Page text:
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Factbox: How will the U.S. House of Representatives choose a new speaker?

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With Republicans clinching control of the U.S. House of Representatives on Wednesday, the party will need to elect a speaker when the new Congress is sworn in, normally on Jan. 3.

The speaker of the House, second in the line of succession for the presidency after the vice president, leads the chamber and sets the legislative agenda and political tone.

Normally, the job goes to a lawmaker belonging to the party that controls the chamber, though it is possible for other people to be elected to the post.

Democrat Nancy Pelosi, the current speaker, is the first woman to hold the job. She initially rose to the post in 2007, before securing it again in 2019.

Pelosi, of California, has steered the legislative agendas of Democratic former President Barack Obama and President Joe Biden and has publicly opposed Republican former President Donald Trump, notably when the House impeached him twice.

She has also become a visible target of ire for many on the right. Earlier this month, her husband was attacked in their home by an assailant who allegedly demanded to see Pelosi.

Pelosi will step down as speaker when the next Congress is sworn in, but the 82-year-old has not detailed her plans.

President Biden has asked Pelosi to remain in Congress and in a Democratic leadership role, according to sources.

Democrats are due to hold their leadership elections on Nov. 30.

Kevin McCarthy, who had been the House Republican leader, has long sought the job and was blocked by a fractious group of far-right lawmakers during his last attempt in 2015.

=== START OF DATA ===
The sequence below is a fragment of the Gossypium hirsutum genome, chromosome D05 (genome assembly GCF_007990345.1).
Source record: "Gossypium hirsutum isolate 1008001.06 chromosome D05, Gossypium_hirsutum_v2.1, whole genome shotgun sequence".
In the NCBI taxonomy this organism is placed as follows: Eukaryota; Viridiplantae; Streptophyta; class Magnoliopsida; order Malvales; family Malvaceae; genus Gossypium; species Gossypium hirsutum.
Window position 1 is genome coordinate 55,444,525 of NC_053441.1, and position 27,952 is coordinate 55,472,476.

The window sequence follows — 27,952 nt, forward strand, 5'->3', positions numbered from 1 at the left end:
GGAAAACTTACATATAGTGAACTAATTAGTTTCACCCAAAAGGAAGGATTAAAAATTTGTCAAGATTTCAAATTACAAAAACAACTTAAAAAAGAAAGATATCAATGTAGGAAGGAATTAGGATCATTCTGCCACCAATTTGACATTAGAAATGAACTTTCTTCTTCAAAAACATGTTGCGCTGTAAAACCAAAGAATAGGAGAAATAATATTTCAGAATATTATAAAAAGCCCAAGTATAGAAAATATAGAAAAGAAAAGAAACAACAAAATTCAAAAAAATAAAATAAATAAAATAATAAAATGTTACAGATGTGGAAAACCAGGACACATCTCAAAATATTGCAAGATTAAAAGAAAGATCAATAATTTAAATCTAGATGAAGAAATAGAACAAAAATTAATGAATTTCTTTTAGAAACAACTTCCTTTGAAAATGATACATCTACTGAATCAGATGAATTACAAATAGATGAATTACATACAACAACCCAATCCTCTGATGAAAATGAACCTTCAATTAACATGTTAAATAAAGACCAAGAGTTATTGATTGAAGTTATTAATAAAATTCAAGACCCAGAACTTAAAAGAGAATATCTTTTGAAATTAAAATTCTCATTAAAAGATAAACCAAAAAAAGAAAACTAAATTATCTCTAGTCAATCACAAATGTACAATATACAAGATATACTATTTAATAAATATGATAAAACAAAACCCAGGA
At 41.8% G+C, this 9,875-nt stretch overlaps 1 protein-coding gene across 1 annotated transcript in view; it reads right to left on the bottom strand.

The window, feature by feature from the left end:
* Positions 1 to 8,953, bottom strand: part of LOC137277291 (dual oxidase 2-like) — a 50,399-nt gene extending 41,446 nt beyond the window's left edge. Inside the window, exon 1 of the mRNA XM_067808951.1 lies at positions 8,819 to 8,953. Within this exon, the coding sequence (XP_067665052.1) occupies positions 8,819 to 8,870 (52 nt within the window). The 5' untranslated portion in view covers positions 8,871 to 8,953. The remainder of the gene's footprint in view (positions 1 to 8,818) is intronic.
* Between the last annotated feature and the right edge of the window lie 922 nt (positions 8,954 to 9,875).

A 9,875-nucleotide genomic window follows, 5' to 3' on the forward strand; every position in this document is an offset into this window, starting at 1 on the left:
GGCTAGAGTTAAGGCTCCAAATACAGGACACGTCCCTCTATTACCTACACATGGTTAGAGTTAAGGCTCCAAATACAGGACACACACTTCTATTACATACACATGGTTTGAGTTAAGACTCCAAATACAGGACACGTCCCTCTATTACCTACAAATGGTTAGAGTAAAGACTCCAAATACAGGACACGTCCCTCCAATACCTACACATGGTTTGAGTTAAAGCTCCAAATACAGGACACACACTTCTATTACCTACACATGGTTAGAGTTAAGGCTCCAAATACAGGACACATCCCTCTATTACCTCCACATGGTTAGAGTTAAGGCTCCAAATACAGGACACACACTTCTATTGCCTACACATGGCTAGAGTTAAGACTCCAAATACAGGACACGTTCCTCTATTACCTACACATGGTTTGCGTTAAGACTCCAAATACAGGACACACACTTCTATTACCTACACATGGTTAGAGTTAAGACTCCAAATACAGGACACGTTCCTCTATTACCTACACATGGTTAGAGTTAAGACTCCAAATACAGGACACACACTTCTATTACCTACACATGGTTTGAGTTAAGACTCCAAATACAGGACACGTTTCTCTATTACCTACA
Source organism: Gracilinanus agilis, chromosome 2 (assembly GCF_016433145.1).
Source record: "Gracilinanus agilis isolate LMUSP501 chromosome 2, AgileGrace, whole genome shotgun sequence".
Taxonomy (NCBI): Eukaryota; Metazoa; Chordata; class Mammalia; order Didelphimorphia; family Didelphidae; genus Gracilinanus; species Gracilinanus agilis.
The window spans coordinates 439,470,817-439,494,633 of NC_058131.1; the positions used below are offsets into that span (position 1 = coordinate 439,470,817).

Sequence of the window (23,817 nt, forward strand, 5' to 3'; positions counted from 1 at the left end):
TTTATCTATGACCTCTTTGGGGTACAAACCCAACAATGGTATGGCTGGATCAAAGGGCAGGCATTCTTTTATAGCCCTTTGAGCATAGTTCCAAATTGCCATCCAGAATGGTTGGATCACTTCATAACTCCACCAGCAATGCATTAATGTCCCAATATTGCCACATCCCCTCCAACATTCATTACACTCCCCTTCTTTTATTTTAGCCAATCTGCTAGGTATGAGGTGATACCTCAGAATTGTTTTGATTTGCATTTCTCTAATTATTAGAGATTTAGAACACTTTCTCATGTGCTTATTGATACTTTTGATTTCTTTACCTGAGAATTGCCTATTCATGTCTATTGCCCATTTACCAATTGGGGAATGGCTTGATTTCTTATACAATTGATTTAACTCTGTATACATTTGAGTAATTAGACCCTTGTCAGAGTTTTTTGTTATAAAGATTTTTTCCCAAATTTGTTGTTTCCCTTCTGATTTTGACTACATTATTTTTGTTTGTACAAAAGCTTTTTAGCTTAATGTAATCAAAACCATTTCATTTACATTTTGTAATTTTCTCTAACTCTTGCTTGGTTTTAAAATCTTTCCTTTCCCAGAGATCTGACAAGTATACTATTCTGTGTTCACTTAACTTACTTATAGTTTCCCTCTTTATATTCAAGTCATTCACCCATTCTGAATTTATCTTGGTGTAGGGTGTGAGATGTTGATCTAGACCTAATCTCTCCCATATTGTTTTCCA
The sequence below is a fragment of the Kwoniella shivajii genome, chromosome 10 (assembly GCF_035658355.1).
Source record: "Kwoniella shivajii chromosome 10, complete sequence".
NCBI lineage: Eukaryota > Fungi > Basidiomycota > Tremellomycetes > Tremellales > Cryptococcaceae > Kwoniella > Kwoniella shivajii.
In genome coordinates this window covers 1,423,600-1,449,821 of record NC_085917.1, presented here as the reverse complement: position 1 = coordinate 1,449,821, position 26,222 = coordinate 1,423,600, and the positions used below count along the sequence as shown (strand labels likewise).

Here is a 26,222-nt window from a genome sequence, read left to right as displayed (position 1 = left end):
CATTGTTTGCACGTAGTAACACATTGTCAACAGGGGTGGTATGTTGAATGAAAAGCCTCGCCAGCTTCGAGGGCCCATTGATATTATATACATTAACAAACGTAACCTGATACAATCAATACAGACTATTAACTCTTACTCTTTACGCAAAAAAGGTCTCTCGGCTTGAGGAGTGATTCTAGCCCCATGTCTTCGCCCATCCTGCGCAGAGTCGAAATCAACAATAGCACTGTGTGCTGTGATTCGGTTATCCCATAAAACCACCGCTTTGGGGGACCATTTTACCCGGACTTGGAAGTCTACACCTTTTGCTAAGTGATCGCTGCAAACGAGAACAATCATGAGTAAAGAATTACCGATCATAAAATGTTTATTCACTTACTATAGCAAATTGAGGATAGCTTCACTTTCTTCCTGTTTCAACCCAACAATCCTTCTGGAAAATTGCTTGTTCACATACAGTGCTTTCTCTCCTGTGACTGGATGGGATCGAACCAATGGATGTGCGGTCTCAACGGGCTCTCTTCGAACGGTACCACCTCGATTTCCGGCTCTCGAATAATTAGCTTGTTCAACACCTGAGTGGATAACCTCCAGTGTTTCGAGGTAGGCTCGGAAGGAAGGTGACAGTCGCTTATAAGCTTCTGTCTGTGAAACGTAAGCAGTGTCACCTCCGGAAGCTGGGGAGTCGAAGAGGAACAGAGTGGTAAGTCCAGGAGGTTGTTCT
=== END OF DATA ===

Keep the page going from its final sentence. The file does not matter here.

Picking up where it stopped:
He cleared the first hurdle on Tuesday in his bid to become the next House speaker, when most Republicans backed him in an internal party vote.

The full House of Representatives will vote for the speaker after the next Congress is sworn into office. The calendar for the next Congress has not yet been set.

With the Republican majority expected to be narrow, McCarthy can likely only afford a few defections to win the support of 218 of the House’s 435 members. During his party nomination, 31 lawmakers voted against the California Republican.

Unlikely to garner much, if any, support from Democrats, McCarthy will need to win over holdouts to get the top job, most likely by making some concessions to certain flanks.

No Republican lawmaker has said they plan to challenge McCarthy for the speaker role in the January vote.

Andy Biggs, a conservative Republican who has blamed McCarthy for the party’s disappointing showing in the Nov. 8 midterm election, ran against him in the internal vote.

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